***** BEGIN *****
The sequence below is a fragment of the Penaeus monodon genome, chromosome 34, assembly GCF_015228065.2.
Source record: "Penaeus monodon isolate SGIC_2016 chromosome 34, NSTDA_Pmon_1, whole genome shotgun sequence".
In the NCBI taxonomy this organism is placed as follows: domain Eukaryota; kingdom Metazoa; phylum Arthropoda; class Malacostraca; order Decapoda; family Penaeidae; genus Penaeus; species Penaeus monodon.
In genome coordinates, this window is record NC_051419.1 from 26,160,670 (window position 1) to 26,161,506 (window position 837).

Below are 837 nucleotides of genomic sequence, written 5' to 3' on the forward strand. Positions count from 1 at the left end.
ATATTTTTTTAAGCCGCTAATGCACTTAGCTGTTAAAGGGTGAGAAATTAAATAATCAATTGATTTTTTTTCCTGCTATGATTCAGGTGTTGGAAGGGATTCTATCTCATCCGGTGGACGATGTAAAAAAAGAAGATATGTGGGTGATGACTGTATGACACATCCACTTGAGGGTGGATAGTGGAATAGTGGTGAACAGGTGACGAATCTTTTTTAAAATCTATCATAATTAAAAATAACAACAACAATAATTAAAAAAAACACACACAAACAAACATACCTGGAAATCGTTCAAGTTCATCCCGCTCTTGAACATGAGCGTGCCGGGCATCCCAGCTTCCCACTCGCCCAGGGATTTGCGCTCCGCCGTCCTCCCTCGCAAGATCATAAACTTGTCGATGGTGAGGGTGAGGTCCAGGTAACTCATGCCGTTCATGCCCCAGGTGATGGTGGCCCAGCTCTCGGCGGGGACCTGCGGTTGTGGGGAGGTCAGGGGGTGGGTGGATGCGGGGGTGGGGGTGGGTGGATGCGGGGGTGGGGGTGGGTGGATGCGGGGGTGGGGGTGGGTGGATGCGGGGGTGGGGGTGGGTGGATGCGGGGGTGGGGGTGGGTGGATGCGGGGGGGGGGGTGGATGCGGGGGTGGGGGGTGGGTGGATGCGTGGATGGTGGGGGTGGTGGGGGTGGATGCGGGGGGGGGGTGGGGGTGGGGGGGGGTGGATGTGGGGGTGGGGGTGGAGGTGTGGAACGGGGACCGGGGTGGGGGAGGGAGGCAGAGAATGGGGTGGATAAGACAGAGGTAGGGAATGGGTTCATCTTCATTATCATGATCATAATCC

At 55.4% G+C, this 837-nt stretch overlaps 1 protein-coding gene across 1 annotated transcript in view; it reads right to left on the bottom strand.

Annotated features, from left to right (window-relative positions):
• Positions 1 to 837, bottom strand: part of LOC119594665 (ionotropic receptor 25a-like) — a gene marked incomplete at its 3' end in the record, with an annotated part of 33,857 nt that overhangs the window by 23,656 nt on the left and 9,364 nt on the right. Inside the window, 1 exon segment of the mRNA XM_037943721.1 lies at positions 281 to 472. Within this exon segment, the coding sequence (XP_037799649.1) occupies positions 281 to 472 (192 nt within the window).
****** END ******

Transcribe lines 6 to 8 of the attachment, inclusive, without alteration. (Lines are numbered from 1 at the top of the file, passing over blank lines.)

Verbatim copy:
ATATTTTTTTAAGCCGCTAATGCACTTAGCTGTTAAAGGGTGAGAAATTAAATAATCAATTGATTTTTTTTCCTGCTATGATTCAGGTGTTGGAAGGGATTCTATCTCATCCGGTGGACGATGTAAAAAAAGAAGATATGTGGGTGATGACTGTATGACACATCCACTTGAGGGTGGATAGTGGAATAGTGGTGAACAGGTGACGAATCTTTTTTAAAATCTATCATAATTAAAAATAACAACAACAATAATTAAAAAAAACACACACAAACAAACATACCTGGAAATCGTTCAAGTTCATCCCGCTCTTGAACATGAGCGTGCCGGGCATCCCAGCTTCCCACTCGCCCAGGGATTTGCGCTCCGCCGTCCTCCCTCGCAAGATCATAAACTTGTCGATGGTGAGGGTGAGGTCCAGGTAACTCATGCCGTTCATGCCCCAGGTGATGGTGGCCCAGCTCTCGGCGGGGACCTGCGGTTGTGGGGAGGTCAGGGGGTGGGTGGATGCGGGGGTGGGGGTGGGTGGATGCGGGGGTGGGGGTGGGTGGATGCGGGGGTGGGGGTGGGTGGATGCGGGGGTGGGGGTGGGTGGATGCGGGGGTGGGGGTGGGTGGATGCGGGGGGGGGGGTGGATGCGGGGGTGGGGGGTGGGTGGATGCGTGGATGGTGGGGGTGGTGGGGGTGGATGCGGGGGGGGGGTGGGGGTGGGGGGGGGTGGATGTGGGGGTGGGGGTGGAGGTGTGGAACGGGGACCGGGGTGGGGGAGGGAGGCAGAGAATGGGGTGGATAAGACAGAGGTAGGGAATGGGTTCATCTTCATTATCATGATCATAATCC

At 55.4% G+C, this 837-nt stretch overlaps 1 protein-coding gene across 1 annotated transcript in view; it reads right to left on the bottom strand.

Annotated features, from left to right (window-relative positions):